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20 Jan, 2024 14:23

Russian central bank reveals major fall in energy revenues

Export revenues dropped 30% compared to an all-time high recorded in 2022, the regulator estimated
Russian central bank reveals major fall in energy revenues

Russian export revenues dropped by almost a third in 2023, according to the preliminary assessment released by the Bank of Russia, which cites a decline in prices for crude oil as one of the key reasons for the decrease.

Last year, export revenues amounted to $422.7 billion compared to $592.1 billion in record-breaking 2022, marking a decline by at least 30%, the regulator said, adding that the figure is the lowest in four years.

At the same time, the country’s imports in monetary terms totaled $304.4 billion, scoring a year-on-year growth of 10%. They returned to the levels recorded in 2021, before the launch of the military operation in Ukraine.

As a result, the trade surplus in 2023 amounted to $50.2 billion, compared to $238 billion recorded in the previous year.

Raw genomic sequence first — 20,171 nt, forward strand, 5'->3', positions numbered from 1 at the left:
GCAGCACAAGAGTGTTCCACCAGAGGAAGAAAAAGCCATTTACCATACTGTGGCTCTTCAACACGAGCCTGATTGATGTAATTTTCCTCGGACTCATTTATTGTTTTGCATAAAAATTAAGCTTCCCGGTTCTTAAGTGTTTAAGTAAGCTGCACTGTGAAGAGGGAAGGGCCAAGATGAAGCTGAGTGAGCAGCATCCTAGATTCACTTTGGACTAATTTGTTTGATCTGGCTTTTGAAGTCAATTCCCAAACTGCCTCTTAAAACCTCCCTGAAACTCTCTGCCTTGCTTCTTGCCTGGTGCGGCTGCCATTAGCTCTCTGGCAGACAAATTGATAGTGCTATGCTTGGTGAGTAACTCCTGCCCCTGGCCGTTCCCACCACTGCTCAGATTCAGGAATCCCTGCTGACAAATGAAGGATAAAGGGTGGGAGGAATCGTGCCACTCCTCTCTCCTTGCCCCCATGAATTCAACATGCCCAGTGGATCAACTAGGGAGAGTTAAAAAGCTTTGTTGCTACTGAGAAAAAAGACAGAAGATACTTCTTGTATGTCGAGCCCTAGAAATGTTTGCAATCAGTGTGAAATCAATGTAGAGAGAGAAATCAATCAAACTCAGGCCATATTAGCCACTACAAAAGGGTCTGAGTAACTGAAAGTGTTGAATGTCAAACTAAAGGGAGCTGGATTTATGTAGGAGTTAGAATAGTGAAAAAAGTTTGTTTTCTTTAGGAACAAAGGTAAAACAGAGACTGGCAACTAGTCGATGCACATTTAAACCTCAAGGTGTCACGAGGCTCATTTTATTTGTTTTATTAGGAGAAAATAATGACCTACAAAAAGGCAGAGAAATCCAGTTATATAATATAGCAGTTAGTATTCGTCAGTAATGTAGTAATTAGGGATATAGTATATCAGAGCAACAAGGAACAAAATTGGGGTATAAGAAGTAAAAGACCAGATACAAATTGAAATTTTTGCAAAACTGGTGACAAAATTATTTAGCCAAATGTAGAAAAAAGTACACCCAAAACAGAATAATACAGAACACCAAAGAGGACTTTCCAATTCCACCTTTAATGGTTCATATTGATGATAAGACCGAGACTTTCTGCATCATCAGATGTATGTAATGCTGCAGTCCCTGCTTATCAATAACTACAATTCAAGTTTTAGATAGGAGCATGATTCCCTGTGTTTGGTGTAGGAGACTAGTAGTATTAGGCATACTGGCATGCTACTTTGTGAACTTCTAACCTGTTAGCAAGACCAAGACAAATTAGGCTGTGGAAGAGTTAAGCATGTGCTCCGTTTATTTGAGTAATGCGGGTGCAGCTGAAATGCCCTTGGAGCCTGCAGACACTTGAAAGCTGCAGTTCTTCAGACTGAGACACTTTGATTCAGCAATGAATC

According to the data tracked by the Russian Ministry of Finance, the average price of Russia’s flagship Urals blend was hovering around $63 per barrel, 17% lower compared to an average of $76.1 recorded in 2022.

Earlier this week, Maksim Oreshkin, the top economic adviser to President Vladimir Putin, said that hydrocarbons remain a vital part of the country’s economy and provide a significant share of budget revenue. However, he cautioned that energy exports are not promising in the long term.

In December, Deputy Prime Minister Alexander Novak said Russia’s energy sector contributed “about 27% to gross domestic product (GDP).” He added that the proceeds from oil and gas accounted for “nearly 57% of the total export revenue of our entire country.”

Last year, the G7 and EU nations imposed a price limit on Russian seaborne oil sales. The measure bans Western companies from providing insurance and other services to shipments of Russian crude unless the cargo is purchased at or below the $60-per-barrel price cap. Similar restrictions were introduced in February for exports of Russian petroleum products. The measures were intended to reduce Moscow’s energy revenues substantially.

For more stories on economy & finance visit RT's business section

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